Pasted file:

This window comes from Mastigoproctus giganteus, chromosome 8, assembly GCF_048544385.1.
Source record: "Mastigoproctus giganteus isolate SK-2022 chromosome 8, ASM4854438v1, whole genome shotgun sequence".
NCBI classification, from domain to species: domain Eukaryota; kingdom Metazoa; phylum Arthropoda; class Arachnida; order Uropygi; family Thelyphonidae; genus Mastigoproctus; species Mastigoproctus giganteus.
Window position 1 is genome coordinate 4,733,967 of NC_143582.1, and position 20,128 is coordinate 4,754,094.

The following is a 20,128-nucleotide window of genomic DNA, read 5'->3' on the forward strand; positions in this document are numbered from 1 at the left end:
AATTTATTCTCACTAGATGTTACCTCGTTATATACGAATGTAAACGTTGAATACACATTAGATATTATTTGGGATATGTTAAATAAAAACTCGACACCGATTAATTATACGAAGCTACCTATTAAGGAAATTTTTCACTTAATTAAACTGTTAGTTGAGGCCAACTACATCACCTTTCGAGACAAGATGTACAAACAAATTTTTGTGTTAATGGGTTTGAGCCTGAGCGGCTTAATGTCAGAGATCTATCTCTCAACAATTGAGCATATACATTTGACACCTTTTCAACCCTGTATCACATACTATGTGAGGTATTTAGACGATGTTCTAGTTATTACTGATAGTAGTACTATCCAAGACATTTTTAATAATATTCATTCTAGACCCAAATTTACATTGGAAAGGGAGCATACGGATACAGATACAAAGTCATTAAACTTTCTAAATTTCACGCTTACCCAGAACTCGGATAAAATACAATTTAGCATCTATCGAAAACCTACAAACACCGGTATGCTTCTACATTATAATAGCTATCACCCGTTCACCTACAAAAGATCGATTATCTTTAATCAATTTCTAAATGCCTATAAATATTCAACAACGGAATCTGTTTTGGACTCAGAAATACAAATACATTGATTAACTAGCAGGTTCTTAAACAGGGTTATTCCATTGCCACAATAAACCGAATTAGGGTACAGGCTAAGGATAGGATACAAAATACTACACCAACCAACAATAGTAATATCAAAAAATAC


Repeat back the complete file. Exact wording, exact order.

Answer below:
This window comes from Mastigoproctus giganteus, chromosome 8, assembly GCF_048544385.1.
Source record: "Mastigoproctus giganteus isolate SK-2022 chromosome 8, ASM4854438v1, whole genome shotgun sequence".
NCBI classification, from domain to species: domain Eukaryota; kingdom Metazoa; phylum Arthropoda; class Arachnida; order Uropygi; family Thelyphonidae; genus Mastigoproctus; species Mastigoproctus giganteus.
Window position 1 is genome coordinate 4,733,967 of NC_143582.1, and position 20,128 is coordinate 4,754,094.

The following is a 20,128-nucleotide window of genomic DNA, read 5'->3' on the forward strand; positions in this document are numbered from 1 at the left end:
AATTTATTCTCACTAGATGTTACCTCGTTATATACGAATGTAAACGTTGAATACACATTAGATATTATTTGGGATATGTTAAATAAAAACTCGACACCGATTAATTATACGAAGCTACCTATTAAGGAAATTTTTCACTTAATTAAACTGTTAGTTGAGGCCAACTACATCACCTTTCGAGACAAGATGTACAAACAAATTTTTGTGTTAATGGGTTTGAGCCTGAGCGGCTTAATGTCAGAGATCTATCTCTCAACAATTGAGCATATACATTTGACACCTTTTCAACCCTGTATCACATACTATGTGAGGTATTTAGACGATGTTCTAGTTATTACTGATAGTAGTACTATCCAAGACATTTTTAATAATATTCATTCTAGACCCAAATTTACATTGGAAAGGGAGCATACGGATACAGATACAAAGTCATTAAACTTTCTAAATTTCACGCTTACCCAGAACTCGGATAAAATACAATTTAGCATCTATCGAAAACCTACAAACACCGGTATGCTTCTACATTATAATAGCTATCACCCGTTCACCTACAAAAGATCGATTATCTTTAATCAATTTCTAAATGCCTATAAATATTCAACAACGGAATCTGTTTTGGACTCAGAAATACAAATACATTGATTAACTAGCAGGTTCTTAAACAGGGTTATTCCATTGCCACAATAAACCGAATTAGGGTACAGGCTAAGGATAGGATACAAAATACTACACCAACCAACAATAGTAATATCAAAAAATAC